BARNEGAT/WARETOWN, NJ - With eleven over 55 communities in Barnegat, and two in Waretown, one thing remains evident. Southern Ocean County has its share of older people. Unfortunately, seniors and the disabled are too often seen as easy targets. Local legislators want to make it a crime to take advantage of either group.

Senator Christopher Connors, Assemblyman Brian Rumpf, and Assemblywoman DiAnne Gove are calling for public hearings on their legislation which would create the new offense of theft by financial exploitation of a vulnerable person.

Under their legislation, S-923 and A-701, the new offense would be committed when a person in a position of trust in relation to a senior citizen or a person with a disability commits a theft offense against that person. Crimes of financial exploitation against a senior or disabled person would be one degree greater than the most serious underlying theft offense. Truth be told, scam artists come up with different means of tricking the vulnerable all the time. And, financial exploitation comes from familiar people as well.

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The 9th District delegation, which has sponsored the legislation for several sessions, called for action on the new protections after speaking at a well-attended senior scam seminar held in Stafford Township.

“Hundreds of our constituents attended the senior scam seminar in Stafford Township with the understanding that that they or a loved one could be targeted by scam artists,” stated the 9th District delegation. “The serious concerns raised by both residents and law enforcement at the event reinforced the need for better protections, like those offered by our legislation, for our most vulnerable citizens from financial exploitation. Thieves who deliberately prey on seniors and the disabled deserve harsher sentences, especially when they have abused a position of trust.”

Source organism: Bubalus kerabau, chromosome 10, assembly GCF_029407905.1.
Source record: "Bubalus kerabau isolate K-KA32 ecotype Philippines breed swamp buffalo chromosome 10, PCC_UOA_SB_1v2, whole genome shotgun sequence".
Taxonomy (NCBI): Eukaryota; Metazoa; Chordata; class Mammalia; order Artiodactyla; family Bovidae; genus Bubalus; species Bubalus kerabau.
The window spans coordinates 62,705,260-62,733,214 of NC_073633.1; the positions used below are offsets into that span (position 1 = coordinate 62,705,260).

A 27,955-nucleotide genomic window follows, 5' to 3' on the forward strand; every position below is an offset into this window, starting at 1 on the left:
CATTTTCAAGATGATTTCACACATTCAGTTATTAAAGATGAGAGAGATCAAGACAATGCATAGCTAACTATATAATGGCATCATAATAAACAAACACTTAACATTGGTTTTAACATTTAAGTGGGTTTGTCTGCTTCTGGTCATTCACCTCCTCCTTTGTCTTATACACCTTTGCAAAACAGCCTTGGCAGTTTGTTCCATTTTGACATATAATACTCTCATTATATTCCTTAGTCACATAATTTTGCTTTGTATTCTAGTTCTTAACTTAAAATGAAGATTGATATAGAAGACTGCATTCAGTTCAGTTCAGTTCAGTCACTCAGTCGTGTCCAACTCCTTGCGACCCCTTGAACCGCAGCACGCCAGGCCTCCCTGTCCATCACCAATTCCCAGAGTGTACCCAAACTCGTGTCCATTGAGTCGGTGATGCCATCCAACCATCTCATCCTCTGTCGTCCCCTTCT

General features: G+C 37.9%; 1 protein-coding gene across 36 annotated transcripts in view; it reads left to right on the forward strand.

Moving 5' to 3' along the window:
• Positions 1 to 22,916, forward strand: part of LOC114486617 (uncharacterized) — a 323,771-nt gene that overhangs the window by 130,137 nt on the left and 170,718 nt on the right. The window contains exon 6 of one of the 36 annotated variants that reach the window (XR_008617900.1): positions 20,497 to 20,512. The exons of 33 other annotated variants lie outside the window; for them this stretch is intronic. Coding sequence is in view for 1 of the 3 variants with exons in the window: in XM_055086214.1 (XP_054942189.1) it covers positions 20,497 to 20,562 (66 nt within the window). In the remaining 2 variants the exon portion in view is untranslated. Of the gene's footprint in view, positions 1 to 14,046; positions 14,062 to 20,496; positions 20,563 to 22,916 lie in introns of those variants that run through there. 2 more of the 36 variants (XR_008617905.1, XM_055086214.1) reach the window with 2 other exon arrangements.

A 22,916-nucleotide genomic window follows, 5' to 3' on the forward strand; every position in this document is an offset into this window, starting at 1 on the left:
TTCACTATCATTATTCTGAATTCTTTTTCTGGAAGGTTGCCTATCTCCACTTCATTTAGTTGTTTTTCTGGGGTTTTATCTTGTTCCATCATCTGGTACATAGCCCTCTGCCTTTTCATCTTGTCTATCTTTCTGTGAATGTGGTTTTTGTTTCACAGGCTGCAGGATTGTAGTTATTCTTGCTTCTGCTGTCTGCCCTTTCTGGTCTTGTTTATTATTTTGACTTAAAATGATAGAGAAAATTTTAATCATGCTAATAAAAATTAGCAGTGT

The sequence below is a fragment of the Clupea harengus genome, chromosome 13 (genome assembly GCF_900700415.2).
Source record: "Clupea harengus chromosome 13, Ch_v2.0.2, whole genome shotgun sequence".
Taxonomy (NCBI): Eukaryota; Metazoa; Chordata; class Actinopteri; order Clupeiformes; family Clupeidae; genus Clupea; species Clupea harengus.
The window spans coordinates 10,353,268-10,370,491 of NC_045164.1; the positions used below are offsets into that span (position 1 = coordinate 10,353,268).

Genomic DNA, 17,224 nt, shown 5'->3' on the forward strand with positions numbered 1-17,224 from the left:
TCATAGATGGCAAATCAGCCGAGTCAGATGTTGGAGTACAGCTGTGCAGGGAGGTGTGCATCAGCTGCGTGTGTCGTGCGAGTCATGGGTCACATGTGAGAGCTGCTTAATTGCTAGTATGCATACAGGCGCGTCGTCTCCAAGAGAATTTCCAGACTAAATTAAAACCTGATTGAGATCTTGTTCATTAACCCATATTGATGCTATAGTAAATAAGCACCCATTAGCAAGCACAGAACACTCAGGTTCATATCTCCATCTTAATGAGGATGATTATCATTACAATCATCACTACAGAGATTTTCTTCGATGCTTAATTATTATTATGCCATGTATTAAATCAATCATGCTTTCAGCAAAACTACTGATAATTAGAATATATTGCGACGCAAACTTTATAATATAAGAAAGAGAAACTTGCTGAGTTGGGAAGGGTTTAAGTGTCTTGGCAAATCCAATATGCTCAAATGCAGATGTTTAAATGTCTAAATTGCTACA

A person in a position of trust could include someone with a fiduciary obligation or a home health aide who may have access to a victim’s personal identification or financial information.

“We were glad to be part of the seminar in Stafford, which was highly effective in informing attendees of the severity of senior scams, the sophistication of the criminals who perpetrate these crimes, and ways that individuals can better protect themselves from becoming scam victims. Our delegation will continue working in the Legislature to strengthen penalties for criminals who are intent on financially exploiting our most vulnerable citizens.”

Presently, S-923 is awaiting action by the Senate Judiciary Committee, while A-701, which has bipartisan sponsorship, is awaiting action by the Assembly Law and Public Safety Committee.

Information on how individuals can protect themselves from being scammed is available on the New Jersey Division of Consumer Affairs website.